Whereas the whole ESG agenda is commerically driven to improve the overall planet and still focus on the bottom line, it is the corporate communicators who hold the mantle for developing the right narrative. In close collaboration with internal ESG team, communicators can give shape to a powerful narrative that not only showcases the company’s journey across the ESG spectrum, but also espouses the case for transparency and authenticity. Ensure that the right data is shared on a continuous basis. Investor conferences, financial and annual reports, and internal communications can be leveraged to share your company’s ESG vision and progress. The Business responsibility and sustainability reporting (BRSR) mandated by SEBI is another strong channel for communicators to showcase the ESG landscape.

The cost of climate change

The cost of dealing with climate change is enormous. It requires huge amount of financing. At the recent meeting of the G20 expert group on multilateral development banks (MDBs), leading economist and co-cjair Mr NK Singh made a strong case for partaking a part of CSR resources towards funding of climate action in the country. In fact, Mr Uday Kotak, Chair, B20 India Task Force on Financing for Global Economic Recovery went out of his way to say, ‘Out of 2% for CSR funds that cos contribute, 0.2% could e our contribution to global acceleration fund (for social development). According to Mr Singh, ‘this would be a very powerful demonstration of harnessing public, private partnership for overall social good.’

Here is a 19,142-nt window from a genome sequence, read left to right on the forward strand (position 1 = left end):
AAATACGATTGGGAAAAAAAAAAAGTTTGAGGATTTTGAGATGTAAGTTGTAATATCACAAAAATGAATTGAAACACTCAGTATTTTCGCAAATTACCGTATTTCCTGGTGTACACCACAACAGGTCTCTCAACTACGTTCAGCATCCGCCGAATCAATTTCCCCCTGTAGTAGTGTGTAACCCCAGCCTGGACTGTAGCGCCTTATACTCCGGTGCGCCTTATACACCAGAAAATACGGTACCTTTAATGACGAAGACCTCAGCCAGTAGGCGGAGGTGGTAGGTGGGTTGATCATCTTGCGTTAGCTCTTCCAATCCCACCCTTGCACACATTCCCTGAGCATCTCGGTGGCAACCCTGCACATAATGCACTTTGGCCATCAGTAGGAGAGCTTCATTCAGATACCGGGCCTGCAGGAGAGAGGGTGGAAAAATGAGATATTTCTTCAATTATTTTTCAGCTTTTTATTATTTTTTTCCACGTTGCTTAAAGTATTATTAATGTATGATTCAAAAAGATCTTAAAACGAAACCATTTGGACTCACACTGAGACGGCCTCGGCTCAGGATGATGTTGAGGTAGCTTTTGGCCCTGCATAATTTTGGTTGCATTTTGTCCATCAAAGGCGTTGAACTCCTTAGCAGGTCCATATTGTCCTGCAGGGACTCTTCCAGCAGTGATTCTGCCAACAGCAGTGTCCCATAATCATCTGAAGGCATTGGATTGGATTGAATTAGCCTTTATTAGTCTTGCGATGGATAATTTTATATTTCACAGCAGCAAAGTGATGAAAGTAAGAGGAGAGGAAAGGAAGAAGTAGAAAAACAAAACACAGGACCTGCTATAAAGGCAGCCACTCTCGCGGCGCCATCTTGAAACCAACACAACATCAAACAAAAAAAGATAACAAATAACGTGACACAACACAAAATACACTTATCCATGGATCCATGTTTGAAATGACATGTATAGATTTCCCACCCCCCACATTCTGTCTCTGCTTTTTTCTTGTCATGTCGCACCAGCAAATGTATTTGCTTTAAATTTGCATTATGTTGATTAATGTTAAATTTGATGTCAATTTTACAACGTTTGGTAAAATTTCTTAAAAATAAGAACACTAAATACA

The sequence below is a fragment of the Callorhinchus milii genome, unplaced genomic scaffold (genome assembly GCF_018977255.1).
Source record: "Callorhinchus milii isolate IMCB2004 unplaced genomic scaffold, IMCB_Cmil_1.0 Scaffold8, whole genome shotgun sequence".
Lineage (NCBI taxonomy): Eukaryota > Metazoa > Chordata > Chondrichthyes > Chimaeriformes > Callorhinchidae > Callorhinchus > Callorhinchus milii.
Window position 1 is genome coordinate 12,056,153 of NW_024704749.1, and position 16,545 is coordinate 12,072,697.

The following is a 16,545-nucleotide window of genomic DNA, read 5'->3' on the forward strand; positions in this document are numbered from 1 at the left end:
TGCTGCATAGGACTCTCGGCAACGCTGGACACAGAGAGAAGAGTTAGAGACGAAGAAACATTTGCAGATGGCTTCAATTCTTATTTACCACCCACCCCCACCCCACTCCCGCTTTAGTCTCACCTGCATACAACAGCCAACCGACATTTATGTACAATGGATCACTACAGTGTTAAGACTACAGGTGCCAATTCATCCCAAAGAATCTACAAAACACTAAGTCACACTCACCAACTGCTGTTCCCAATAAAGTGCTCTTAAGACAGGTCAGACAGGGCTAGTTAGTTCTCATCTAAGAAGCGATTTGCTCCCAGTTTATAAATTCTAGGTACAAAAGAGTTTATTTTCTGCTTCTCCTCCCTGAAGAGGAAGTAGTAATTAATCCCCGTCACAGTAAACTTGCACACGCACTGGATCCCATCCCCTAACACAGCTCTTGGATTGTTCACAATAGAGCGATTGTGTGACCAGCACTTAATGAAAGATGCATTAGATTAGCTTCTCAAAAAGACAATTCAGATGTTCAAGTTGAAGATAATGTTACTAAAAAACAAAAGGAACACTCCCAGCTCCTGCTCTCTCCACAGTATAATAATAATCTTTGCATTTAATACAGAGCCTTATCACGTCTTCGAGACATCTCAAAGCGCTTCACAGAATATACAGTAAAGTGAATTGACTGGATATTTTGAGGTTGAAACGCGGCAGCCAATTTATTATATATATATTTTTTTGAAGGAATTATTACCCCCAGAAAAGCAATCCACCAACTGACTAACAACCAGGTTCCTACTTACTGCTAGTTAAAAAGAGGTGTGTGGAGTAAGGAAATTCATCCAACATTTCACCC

But Bjorg says, this amount can well be spent on dealing with like education, immunisation, and poverty. And to ofcourse, focus on strong policies that will be more, faster, cheaper, and more effective in dealing with reduction of carbox dioxide emissions. For example, better water management, access to better crop varieties, and opportunities to help people move out of poverty.

The debate is right out there. There will be naysayers and there will be those who will devote their lives to mitigating climate change. Whichever side you are on, pushing for a strong ESG roadmap and framework is the way of the present and the future.

The views and opinions published here belong to the author and do not necessarily reflect the views and opinions of the publisher.

Sarita Bahl
Sarita Bahl is an alumnus of Tata Institute of Social Sciences and the Swedish Institute of Management Program. An experienced and versatile leader, she comes with nearly four decades of professional experience. She has over the years successfully overseen the communications and public affairs function and led the corporate social responsibility strategy for Bayer South Asia, Pfizer, and Monsanto, among others. Sarita has held multiple roles across diverse industries, the public sector, trade associations, MNCs, and the not-for-profit sector. Her areas of interest include advocacy, stakeholder engagement, sustainability, and communications.

As an Associate Certified Coach (ACC) from the International Coaching Federation (ICF) and Senior Practitioner (Mentoring) from the European Council of Mentoring and Coaching (EMCC), Sarita specializes in career transition, inner engineering and life issues. Sarita enjoys writing and is passionate about animals, books, and movies.